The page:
I’ve been worrying about – well thinking about anyway – my voice. Well not just my voice, you understand, but voices in general. This has all come about because at a fabulous concert I went to last week (a tribute to the music of someone I once knew and even played guitar with when we were much younger!) there was a woman (Krystle Warren) with a voice of such power that it blew the audience away whilst another singer (Vashti Bunyan) had such trouble projecting – even with a microphone – as to be almost inaudible. And then, while i was idling my time away at London’s Heathrow airport yesterday, reading tweets @dudeneyge tweeted about a new iPhone App (which I instantly downloaded) called ‘Voice Band‘ which allows you to turn your voice into an instrument and record it – though in a busy airport terminal I was unable to try it out for fear of instant social ostrazisation. And then, as my plane roared over the Atlantic I got to thinking…
All of which is a long way of saying that as presenters, and as teachers,probably the most precious thing we bring with us is our voice. If it’s not working properly we are sunk. If people don’t like your voice they’re going to find it difficult liking you or what you are trying to say. What if your voice isn’t loud enough or if it is too loud? Years ago when I was running a workshop in Hamburg one of the participants suddenly interrupted and said ‘you are speaking too loudly’ – not my favourite memory (and I suspect I often shout in conversation by mistake too).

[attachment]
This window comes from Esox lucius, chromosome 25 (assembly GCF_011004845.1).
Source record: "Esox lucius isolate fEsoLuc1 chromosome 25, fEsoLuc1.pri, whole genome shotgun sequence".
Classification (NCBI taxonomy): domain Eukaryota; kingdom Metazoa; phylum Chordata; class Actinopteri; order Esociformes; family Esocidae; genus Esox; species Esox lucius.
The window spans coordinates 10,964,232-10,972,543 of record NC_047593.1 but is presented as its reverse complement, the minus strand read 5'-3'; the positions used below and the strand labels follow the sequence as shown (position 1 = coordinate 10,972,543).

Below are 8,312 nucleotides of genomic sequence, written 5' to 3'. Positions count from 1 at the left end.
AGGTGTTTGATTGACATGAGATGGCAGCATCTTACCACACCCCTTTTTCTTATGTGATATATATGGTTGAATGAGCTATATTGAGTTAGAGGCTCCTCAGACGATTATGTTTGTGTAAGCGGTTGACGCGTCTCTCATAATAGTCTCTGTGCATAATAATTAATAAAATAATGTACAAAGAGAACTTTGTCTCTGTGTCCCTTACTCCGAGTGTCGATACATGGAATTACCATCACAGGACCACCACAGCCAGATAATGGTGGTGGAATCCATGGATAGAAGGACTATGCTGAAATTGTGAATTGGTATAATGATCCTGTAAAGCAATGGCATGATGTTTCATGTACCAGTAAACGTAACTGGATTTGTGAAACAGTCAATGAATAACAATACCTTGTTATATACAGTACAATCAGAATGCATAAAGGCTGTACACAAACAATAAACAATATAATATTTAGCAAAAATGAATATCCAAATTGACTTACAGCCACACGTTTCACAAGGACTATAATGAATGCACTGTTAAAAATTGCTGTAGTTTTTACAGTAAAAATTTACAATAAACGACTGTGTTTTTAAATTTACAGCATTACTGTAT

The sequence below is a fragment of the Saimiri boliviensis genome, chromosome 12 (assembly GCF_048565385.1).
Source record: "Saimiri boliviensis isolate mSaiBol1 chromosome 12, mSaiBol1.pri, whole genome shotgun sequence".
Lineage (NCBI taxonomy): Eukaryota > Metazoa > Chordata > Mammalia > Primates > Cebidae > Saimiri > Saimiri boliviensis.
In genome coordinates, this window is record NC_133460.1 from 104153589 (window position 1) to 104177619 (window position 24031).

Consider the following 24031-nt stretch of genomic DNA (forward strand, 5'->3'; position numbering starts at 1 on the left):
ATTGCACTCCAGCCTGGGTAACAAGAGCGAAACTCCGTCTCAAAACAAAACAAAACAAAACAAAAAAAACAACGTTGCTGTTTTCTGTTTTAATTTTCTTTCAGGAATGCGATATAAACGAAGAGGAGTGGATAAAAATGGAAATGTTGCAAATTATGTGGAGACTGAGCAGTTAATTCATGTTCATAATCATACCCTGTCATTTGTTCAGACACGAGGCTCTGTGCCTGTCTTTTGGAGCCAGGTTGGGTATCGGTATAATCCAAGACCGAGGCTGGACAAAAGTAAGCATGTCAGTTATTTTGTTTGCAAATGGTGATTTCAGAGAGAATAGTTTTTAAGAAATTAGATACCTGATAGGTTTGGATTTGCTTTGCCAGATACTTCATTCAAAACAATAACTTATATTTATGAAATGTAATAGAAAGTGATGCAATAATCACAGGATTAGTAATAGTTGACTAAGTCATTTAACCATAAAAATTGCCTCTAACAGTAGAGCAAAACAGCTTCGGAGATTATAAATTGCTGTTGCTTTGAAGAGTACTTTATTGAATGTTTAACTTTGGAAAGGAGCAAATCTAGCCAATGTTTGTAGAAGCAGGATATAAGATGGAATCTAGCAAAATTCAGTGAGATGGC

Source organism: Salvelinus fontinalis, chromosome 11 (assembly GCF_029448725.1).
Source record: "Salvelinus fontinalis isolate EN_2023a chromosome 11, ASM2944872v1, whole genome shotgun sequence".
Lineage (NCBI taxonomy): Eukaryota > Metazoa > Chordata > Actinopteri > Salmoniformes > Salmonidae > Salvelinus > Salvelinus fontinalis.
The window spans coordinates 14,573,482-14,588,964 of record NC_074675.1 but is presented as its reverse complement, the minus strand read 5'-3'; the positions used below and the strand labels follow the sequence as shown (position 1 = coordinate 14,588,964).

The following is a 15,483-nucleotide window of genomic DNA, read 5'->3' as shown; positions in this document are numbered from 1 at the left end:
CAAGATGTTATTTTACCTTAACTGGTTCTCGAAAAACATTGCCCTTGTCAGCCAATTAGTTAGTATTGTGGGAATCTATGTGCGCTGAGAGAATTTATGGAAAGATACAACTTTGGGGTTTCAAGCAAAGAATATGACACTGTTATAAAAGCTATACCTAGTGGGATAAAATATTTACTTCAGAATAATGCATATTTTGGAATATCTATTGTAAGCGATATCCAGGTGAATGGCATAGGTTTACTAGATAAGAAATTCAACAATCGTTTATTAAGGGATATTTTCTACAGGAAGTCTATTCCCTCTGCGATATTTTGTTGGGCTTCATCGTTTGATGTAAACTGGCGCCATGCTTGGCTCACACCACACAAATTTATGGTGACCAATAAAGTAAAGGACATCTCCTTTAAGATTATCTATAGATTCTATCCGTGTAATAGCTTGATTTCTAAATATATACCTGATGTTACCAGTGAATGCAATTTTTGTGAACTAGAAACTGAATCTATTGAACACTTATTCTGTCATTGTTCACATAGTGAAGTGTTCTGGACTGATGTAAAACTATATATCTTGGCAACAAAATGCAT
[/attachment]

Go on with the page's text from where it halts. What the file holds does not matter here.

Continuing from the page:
Enough of the mea culpa! The question is what do we do to improve, keep, train, nurture our voices? If anything. And is good vocal production God-given or the result of training and ‘fitness’? Do we always breathe from the diaphragm and get a good quantity of air flowing through when we want to project? Can we project?
There aren’t many books about this in the language teaching world, though Alan Maley’s ‘The Language Teacher’s Voice‘ is an exception. But we do know that very hot, very cold drinks don’t help, alcohol may not be too good for you, and shouting without proper breath control is dangerous.
I have always thought that I was lucky because of being made/encouraged to sing in choirs for years and years when I was small, and singing is a wonderful voice training activity. But singers – real singers that is – do warm-up exercises before they perform, and actors do both vocal and physical warm-ups too.
Do conference speakers? Have you ever walked past a room and heard a plenary speaker signing scales and arpeggios or rolling the first three sentences of her/his talk around to get their voices ready? I haven’t (and I don’t by the way!) But maybe I should.
So I guess the questions that interest me in this post are:
1 What does a ‘good’ conference voice sound like?
2 What advice can we give to people who want to improve their vocal performance – who want to project better/speak louder?
3 How do you/should you look after your voice?
Oh – and do you hate most microphones as much as I do?